Yes, it's Vegas in the '60s, but does that mean we need to hear lounge music all the time? Even here, when a farmer and his son are trundling through the cornfield on a tractor? They stop at a barren patch, with Pa knowledgably chalking it up to a "diseased prairie dog den," and he tells his son to go dig it up. And of course, two scoops with the shovel and Farmer Junior has uncovered a hand. Like anyone in that situation would do, they turn to glare at the Vegas skyline in the distance. Damn you, Vegas! How many lives will you ruin with your gaudy march into degradation and sin?
Over at the Savoy, Savino's having dinner with Laura and Red. Actually, it seems like breakfast, what with the newspaper and all, but there's wine on the table. Well, maybe Savino likes a nice Barolo with breakfast. He's not happy with the polls that suggest Grady and Bennett are neck and neck for mayor. Fortunately, Red has spoken to their "friend" bringing in the voting machines. Laura arches an eyebrow and Savino explains things are a little touchy in Cook County.
Speaking of touchy, Grady comes in, unhappy with the Bennett-equals-Stalin pamphlet being distributed. "I didn't agree to this type of campaign," he says, apparently shocked that the mobster is resorting to underhanded methods to win. Plus voters like Bennett's tough-on-crime stance. Wait, is his problem that the Red Scare pamphlet will sway people in Bennett's favor? Laura takes about a boxing match that Vincent took her to in which the underdog came out swinging and ... look, whatever, Grady is mollified. "The election's in two days. Let's try to keep this above-board," he warns the MAJOR FIGURE IN THE CHICAGO MOB, before leaving, and we learn that Laura's got skillz, because Vincent never took her any bout.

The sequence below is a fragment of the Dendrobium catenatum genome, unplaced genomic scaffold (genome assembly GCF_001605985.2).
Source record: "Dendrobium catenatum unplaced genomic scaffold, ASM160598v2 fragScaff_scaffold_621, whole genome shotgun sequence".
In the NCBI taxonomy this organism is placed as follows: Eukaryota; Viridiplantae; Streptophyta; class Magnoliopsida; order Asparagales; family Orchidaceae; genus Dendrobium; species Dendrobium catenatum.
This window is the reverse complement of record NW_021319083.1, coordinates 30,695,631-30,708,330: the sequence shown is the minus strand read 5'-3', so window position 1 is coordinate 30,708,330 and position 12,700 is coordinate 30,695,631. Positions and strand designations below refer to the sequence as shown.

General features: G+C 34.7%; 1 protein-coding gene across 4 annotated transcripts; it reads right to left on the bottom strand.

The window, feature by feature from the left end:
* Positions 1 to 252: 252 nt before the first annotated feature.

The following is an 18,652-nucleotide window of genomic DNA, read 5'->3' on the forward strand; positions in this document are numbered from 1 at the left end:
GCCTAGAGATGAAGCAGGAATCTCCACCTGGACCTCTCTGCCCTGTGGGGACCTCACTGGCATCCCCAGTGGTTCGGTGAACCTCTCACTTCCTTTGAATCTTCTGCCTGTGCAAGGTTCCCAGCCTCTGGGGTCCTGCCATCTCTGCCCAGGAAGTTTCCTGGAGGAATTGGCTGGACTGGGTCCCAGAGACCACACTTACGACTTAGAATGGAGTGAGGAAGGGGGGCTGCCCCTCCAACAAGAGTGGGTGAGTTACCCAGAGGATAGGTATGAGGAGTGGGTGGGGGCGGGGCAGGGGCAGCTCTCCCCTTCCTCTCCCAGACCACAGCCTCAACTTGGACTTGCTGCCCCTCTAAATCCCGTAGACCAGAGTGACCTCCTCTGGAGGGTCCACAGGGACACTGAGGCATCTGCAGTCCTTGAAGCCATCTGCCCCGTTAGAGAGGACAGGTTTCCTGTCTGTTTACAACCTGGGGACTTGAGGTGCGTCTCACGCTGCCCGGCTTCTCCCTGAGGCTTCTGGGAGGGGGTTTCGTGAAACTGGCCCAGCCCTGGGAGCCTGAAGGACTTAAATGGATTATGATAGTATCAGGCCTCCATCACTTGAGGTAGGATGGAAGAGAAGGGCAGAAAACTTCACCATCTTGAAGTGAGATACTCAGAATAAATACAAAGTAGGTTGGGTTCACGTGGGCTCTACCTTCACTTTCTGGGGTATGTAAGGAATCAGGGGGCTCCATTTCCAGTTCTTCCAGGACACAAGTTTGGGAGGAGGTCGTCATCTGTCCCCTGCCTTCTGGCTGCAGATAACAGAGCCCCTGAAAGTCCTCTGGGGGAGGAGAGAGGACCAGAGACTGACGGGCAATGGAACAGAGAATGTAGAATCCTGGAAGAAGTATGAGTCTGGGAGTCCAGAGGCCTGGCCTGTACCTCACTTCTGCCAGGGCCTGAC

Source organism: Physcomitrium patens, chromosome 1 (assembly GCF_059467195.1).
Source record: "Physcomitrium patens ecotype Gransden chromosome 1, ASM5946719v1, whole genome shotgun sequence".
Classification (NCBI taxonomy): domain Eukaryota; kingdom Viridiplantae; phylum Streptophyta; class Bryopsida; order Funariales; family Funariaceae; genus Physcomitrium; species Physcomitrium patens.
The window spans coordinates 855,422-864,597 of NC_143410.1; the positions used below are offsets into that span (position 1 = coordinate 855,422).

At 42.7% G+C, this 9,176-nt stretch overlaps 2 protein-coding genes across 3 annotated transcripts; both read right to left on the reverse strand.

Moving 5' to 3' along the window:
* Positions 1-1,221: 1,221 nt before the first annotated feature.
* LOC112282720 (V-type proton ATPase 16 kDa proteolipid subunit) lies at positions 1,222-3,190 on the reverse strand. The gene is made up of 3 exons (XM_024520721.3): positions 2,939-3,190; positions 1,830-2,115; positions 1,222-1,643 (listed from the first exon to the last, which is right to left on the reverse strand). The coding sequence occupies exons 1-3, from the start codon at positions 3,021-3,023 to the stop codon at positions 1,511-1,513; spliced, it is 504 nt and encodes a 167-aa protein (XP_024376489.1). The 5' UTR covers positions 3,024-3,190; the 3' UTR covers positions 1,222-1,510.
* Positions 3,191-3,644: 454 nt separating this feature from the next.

Over at the cornfield, our heroes are examining the bodies of Davey Cornaro and his bodyguard. "If Milwaukee hears about this, every thug in Wisconsin's going to be on the next plane to get his pound of flesh," says Lamb, and then the farmer stomps into the crime scene to complain about the corpses throwing off his ph balance or whatever.
Over at the airport, sheriff's deputies are already screening incoming travelers against pictures of known gangsters. It's hard to imagine how such a crack system could fail to thwart gangsters. Oh, here's a way -- with an easily forged ID that says "Lyle Plimpton" of Las Vegas. Weirdly, we don't get to see his face, so the big reveal can be that it is of course Jones returning to the city. I mean, we hear his voice, and any viewer who would know who Jones is would recognize his distinct voice and manner of speaking. The deputy asks what his occupation is. "Wholesale butchery," says Jones, grimly, and he's on his way. The deputy does not say, "Wait, why are you saying it all weird? Is it a euphemism? Are you going to kill a bunch of people?"